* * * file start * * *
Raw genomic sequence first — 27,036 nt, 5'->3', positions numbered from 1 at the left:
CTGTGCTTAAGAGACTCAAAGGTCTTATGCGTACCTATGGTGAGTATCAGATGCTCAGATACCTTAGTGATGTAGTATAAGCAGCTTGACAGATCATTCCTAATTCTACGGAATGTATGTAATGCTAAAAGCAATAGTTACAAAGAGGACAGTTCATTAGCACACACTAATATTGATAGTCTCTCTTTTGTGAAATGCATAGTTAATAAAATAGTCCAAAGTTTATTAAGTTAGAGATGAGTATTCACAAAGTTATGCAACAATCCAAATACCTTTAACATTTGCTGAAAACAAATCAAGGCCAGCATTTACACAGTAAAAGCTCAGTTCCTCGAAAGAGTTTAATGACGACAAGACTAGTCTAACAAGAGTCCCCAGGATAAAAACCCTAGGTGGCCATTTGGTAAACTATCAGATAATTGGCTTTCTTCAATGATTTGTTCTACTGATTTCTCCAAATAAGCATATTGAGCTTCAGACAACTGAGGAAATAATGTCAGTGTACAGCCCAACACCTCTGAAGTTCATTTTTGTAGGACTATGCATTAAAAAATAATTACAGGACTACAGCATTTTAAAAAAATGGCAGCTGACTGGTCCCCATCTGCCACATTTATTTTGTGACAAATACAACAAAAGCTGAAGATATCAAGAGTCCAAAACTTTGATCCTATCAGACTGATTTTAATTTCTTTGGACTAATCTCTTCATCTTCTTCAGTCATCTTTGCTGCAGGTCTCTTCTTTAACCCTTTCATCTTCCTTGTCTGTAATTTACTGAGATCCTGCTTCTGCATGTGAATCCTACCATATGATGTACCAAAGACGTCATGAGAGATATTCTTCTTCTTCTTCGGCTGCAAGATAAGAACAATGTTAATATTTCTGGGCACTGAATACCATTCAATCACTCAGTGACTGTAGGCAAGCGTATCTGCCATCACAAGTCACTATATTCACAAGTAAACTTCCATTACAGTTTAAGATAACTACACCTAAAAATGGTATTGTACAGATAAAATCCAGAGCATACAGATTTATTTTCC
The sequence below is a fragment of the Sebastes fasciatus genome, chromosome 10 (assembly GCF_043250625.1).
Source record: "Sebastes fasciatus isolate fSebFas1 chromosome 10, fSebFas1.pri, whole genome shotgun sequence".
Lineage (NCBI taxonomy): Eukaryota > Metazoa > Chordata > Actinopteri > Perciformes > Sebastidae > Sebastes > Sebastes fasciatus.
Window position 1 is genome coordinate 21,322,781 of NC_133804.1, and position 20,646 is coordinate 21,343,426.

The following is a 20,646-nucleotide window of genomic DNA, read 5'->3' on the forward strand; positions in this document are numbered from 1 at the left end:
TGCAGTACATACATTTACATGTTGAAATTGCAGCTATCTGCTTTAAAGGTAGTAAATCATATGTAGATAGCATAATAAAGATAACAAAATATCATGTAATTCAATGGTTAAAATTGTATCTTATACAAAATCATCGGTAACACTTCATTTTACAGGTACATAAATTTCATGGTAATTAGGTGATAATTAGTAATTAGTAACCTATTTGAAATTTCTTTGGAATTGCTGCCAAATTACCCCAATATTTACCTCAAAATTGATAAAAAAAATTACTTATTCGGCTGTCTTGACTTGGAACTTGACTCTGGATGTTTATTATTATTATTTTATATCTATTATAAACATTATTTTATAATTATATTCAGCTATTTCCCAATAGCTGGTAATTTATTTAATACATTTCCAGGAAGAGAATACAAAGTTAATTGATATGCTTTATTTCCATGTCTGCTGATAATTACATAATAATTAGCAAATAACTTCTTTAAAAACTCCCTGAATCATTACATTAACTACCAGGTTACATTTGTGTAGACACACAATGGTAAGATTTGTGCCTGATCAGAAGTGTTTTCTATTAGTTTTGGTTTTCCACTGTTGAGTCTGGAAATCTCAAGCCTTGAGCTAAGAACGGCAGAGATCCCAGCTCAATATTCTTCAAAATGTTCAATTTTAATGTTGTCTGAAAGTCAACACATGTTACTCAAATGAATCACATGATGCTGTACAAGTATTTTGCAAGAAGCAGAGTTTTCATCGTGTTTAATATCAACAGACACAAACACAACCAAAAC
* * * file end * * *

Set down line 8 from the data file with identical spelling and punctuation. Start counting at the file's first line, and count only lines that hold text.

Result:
TGCAGTACATACATTTACATGTTGAAATTGCAGCTATCTGCTTTAAAGGTAGTAAATCATATGTAGATAGCATAATAAAGATAACAAAATATCATGTAATTCAATGGTTAAAATTGTATCTTATACAAAATCATCGGTAACACTTCATTTTACAGGTACATAAATTTCATGGTAATTAGGTGATAATTAGTAATTAGTAACCTATTTGAAATTTCTTTGGAATTGCTGCCAAATTACCCCAATATTTACCTCAAAATTGATAAAAAAAATTACTTATTCGGCTGTCTTGACTTGGAACTTGACTCTGGATGTTTATTATTATTATTTTATATCTATTATAAACATTATTTTATAATTATATTCAGCTATTTCCCAATAGCTGGTAATTTATTTAATACATTTCCAGGAAGAGAATACAAAGTTAATTGATATGCTTTATTTCCATGTCTGCTGATAATTACATAATAATTAGCAAATAACTTCTTTAAAAACTCCCTGAATCATTACATTAACTACCAGGTTACATTTGTGTAGACACACAATGGTAAGATTTGTGCCTGATCAGAAGTGTTTTCTATTAGTTTTGGTTTTCCACTGTTGAGTCTGGAAATCTCAAGCCTTGAGCTAAGAACGGCAGAGATCCCAGCTCAATATTCTTCAAAATGTTCAATTTTAATGTTGTCTGAAAGTCAACACATGTTACTCAAATGAATCACATGATGCTGTACAAGTATTTTGCAAGAAGCAGAGTTTTCATCGTGTTTAATATCAACAGACACAAACACAACCAAAAC